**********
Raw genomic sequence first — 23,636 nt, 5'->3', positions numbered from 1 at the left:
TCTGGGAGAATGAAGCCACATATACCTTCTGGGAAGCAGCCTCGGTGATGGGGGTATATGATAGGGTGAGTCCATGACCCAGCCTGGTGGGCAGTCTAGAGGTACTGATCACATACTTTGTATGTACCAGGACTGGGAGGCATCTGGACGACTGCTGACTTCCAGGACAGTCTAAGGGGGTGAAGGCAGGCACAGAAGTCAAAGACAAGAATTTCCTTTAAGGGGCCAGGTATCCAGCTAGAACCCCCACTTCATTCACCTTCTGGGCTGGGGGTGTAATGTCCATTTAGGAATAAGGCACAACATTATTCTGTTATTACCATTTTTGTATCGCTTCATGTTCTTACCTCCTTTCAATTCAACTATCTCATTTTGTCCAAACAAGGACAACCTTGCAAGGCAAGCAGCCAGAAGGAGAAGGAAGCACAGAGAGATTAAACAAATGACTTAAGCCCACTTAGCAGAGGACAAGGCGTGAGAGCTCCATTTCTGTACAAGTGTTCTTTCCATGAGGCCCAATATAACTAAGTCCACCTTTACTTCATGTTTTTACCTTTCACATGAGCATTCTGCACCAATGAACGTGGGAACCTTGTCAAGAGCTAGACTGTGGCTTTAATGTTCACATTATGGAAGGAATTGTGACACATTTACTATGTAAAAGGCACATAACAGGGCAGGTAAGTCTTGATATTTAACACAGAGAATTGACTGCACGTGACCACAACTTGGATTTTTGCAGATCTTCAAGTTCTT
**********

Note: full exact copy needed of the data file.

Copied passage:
Raw genomic sequence first — 23,636 nt, 5'->3', positions numbered from 1 at the left:
TCTGGGAGAATGAAGCCACATATACCTTCTGGGAAGCAGCCTCGGTGATGGGGGTATATGATAGGGTGAGTCCATGACCCAGCCTGGTGGGCAGTCTAGAGGTACTGATCACATACTTTGTATGTACCAGGACTGGGAGGCATCTGGACGACTGCTGACTTCCAGGACAGTCTAAGGGGGTGAAGGCAGGCACAGAAGTCAAAGACAAGAATTTCCTTTAAGGGGCCAGGTATCCAGCTAGAACCCCCACTTCATTCACCTTCTGGGCTGGGGGTGTAATGTCCATTTAGGAATAAGGCACAACATTATTCTGTTATTACCATTTTTGTATCGCTTCATGTTCTTACCTCCTTTCAATTCAACTATCTCATTTTGTCCAAACAAGGACAACCTTGCAAGGCAAGCAGCCAGAAGGAGAAGGAAGCACAGAGAGATTAAACAAATGACTTAAGCCCACTTAGCAGAGGACAAGGCGTGAGAGCTCCATTTCTGTACAAGTGTTCTTTCCATGAGGCCCAATATAACTAAGTCCACCTTTACTTCATGTTTTTACCTTTCACATGAGCATTCTGCACCAATGAACGTGGGAACCTTGTCAAGAGCTAGACTGTGGCTTTAATGTTCACATTATGGAAGGAATTGTGACACATTTACTATGTAAAAGGCACATAACAGGGCAGGTAAGTCTTGATATTTAACACAGAGAATTGACTGCACGTGACCACAACTTGGATTTTTGCAGATCTTCAAGTTCTT